Admitting to liking a movie directed by Joel Schumacher is like peeling the skin off my face, yet I have to confess that I had a very good time at Phone Booth. The film is as nicely nasty a little suspenser as could be imagined.
Little of its quality, alas, has much to do with Schumacher’s direction, and almost everything to do with horror schlockmeister Larry Cohen’s screenplay, plus strong performances by Colin Farrell and Kiefer Sutherland. It’s really too bad that Cohen didn’t direct the film, since it’s so much part and parcel of his always interesting and far-too-little-explored filmography.
Cohen hasn’t been in the position of writer/director since 1990’s The Ambulance, but still, it’s not surprising that Phone Booth fits so well into the mold of his auteurist works. The story’s been kicking around for 20 years or more — probably why the screenplay must, somewhat torturously, explain why the main character would even be in a phone booth in this cellular age.
It’s also more than a little ironic that a movie made from a Cohen script would find its release delayed when its sniper story line seemed a little too close to the reality of last fall’s Washington, D.C. “Beltway Snipers.” (So much of Cohen’s approach to writing has always fallen under the sensationalistic umbrella “Ripped from Today’s Headlines” — wonder drugs with the side effect of producing monster babies (It’s Alive!); untested, highly addictive substances being marketed for greed (The Stuff); black-market organ-donor rackets (The Ambulance), etc.)
In this case, the headlines were accidentally ripped from Cohen’s story.
It’s a little unfair, however, to dismiss Cohen strictly as a schlockmeister — though I doubt he’d strenuously object to the term — since he’s always used his exploitation premises as springboards for social commentary and satire. Then again, he’s never lost sight of his primary goal, either: to deliver the goods on their own tabloidian merits.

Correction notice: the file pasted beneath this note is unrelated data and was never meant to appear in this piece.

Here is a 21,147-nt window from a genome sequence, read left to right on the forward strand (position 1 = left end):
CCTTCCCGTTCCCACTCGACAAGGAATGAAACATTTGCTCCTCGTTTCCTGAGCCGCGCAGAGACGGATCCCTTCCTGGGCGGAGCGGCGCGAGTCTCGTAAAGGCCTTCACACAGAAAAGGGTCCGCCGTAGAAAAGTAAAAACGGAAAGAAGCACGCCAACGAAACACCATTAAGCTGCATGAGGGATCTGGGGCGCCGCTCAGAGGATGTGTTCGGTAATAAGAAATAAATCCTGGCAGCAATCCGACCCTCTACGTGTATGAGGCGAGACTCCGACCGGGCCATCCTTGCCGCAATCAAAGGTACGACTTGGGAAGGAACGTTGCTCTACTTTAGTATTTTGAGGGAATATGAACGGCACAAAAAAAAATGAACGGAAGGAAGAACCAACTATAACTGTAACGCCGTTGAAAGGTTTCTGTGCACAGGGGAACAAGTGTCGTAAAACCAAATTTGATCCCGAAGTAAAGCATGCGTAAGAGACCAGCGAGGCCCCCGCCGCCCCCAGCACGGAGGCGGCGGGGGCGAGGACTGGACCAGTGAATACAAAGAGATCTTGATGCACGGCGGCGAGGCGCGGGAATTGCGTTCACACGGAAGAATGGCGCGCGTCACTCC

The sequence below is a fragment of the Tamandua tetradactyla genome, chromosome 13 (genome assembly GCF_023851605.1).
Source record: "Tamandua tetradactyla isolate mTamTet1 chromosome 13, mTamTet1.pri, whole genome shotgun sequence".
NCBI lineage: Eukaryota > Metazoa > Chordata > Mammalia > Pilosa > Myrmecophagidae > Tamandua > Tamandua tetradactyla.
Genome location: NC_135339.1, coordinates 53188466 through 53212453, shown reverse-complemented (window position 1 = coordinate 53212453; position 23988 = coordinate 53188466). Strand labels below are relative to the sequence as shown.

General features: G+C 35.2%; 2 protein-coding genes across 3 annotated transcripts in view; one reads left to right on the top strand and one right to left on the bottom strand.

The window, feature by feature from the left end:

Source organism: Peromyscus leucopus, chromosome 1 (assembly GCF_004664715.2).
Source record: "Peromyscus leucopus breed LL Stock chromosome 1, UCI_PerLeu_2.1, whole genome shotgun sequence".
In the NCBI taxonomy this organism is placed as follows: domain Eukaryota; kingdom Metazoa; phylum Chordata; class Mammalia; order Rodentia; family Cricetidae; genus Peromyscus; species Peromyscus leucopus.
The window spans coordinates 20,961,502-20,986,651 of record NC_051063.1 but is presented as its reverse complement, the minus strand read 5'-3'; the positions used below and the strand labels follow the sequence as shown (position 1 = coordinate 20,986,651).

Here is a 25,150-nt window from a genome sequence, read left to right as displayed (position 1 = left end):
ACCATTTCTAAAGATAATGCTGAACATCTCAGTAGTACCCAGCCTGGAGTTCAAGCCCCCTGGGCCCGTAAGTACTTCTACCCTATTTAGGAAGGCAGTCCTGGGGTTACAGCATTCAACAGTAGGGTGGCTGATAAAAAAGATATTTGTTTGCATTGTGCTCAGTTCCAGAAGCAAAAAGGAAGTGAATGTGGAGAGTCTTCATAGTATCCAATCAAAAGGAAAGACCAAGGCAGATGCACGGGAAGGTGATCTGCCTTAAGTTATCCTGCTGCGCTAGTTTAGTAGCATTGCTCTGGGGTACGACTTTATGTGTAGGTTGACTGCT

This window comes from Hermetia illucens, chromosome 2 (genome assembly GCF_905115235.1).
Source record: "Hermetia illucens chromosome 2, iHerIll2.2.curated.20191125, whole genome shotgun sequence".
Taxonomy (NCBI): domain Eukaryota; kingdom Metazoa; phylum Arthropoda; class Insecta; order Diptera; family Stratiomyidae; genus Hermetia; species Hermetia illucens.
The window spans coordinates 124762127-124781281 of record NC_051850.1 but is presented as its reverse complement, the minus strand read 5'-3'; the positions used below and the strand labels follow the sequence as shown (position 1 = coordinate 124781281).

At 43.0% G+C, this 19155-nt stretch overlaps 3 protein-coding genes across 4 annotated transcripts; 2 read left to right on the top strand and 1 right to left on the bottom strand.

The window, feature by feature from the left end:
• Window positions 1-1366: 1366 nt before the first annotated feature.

Phone Booth is no exception — though it would have probably seemed a more trenchant commentary on the yuppie mentality of the 1980s than it does in 2003. The concept is simple: Sleazy PR sharpie Stu Shepard (Colin Farrell), who uses the same phone booth every day to call his semi-girlfriend (Katie Holmes) so his wife won’t see the charge on the cell-phone bill, finds himself held prisoner in the booth by an unseen sniper (Kiefer Sutherland). The sniper insists that Stu tell the truth as the price of his life.
And that’s really all there is to the plot — but it’s enough to create 81 minutes of pretty potent entertainment. What makes it work is Cohen’s vicious — and intriguingly moralistic — sense of humor, which keeps things afloat, and the tightness of his writing: The action moves too fast for you to worry much about how realistic it is or isn’t.
While the anti-yuppie tone of the piece seems a little dated, Cohen has spruced things up for the new century, working in clever digs at the post-Rodney King media world, etc. Knowing the history of the script, though, it’s impossible not to think that the bit about the sniper being an embittered Vietnam veteran was originally a serious part of the plot that’s been quickly tweaked to bring it up to date. In the moment, however, the film, by turns funny (one line by a hooker who wants to use the phone booth Stu can’t leave is absolutely priceless) and suspenseful, holds your attention.
Farrell’s performance is probably his best to date. Sutherland’s almost entirely vocal turn is brilliant — smooth, silky, scary, and often funny. It may be the only case where you can say a performance was “phoned in” and not mean it in a bad way. On the debit side of the ledger, there’s Katie Holmes, who’s nearly as annoying here as she was in the egregious Abandon.
And then there’s Schumacher’s direction. Shot in 10 days, Phone Booth evinces nary a whiff of purple smoke; there just wasn’t time for Shumacher to undermine the film with his usual surface gloss. The movie has an unrelentingly gritty, sleazy, down-and-dirty look to it, as befits the screenplay. Schumacher’s crimes against the script are pretty much limited to annoying post-production doodads he’s grafted onto the proceedings, usually in the form of ill-advised uses of split screen. This reaches a high point of distraction in early scenes: An image of Katie Holmes phoning Farrell is pasted in and pointlessly moved back and forth across the screen, with her voice coming from one side of the theater one minute and the other side the next.
I’m sure Shumacher thought this was very clever, but the cleverness only serves to pull the viewer out of the story. Fortunately, there’s enough here that’s good that Schumacher’s creative intrusions are finally no more than pesty gnats shooed away by Cohen’s screenplay.